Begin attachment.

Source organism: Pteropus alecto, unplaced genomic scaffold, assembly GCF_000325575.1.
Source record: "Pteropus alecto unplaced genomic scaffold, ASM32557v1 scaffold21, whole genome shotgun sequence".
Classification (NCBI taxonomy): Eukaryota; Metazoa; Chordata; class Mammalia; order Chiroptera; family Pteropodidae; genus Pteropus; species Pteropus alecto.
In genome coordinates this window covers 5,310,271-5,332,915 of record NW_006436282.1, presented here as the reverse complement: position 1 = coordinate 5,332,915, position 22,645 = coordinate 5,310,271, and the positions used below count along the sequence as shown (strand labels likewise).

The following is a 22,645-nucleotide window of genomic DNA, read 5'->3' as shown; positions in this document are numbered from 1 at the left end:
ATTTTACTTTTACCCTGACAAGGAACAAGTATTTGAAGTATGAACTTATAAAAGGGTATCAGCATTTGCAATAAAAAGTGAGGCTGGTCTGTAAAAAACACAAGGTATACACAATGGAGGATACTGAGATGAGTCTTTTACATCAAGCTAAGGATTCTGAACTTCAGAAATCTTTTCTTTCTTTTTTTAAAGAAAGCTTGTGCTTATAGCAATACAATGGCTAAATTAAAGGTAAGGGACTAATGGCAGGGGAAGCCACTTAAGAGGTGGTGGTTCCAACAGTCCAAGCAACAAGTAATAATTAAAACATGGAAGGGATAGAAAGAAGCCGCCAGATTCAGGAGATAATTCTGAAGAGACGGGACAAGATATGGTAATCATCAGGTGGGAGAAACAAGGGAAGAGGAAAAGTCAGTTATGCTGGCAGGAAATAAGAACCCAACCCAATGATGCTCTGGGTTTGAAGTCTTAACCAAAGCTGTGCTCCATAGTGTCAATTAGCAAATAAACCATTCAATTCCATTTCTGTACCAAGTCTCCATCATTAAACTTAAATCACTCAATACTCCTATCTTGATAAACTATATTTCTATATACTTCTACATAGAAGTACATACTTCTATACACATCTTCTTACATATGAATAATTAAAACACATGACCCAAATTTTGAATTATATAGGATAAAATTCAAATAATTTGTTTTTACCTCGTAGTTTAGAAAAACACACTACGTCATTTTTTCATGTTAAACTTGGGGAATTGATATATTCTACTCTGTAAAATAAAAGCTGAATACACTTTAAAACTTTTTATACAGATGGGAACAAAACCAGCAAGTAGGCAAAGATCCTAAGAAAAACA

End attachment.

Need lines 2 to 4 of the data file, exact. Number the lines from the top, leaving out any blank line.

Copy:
Source record: "Pteropus alecto unplaced genomic scaffold, ASM32557v1 scaffold21, whole genome shotgun sequence".
Classification (NCBI taxonomy): Eukaryota; Metazoa; Chordata; class Mammalia; order Chiroptera; family Pteropodidae; genus Pteropus; species Pteropus alecto.
In genome coordinates this window covers 5,310,271-5,332,915 of record NW_006436282.1, presented here as the reverse complement: position 1 = coordinate 5,332,915, position 22,645 = coordinate 5,310,271, and the positions used below count along the sequence as shown (strand labels likewise).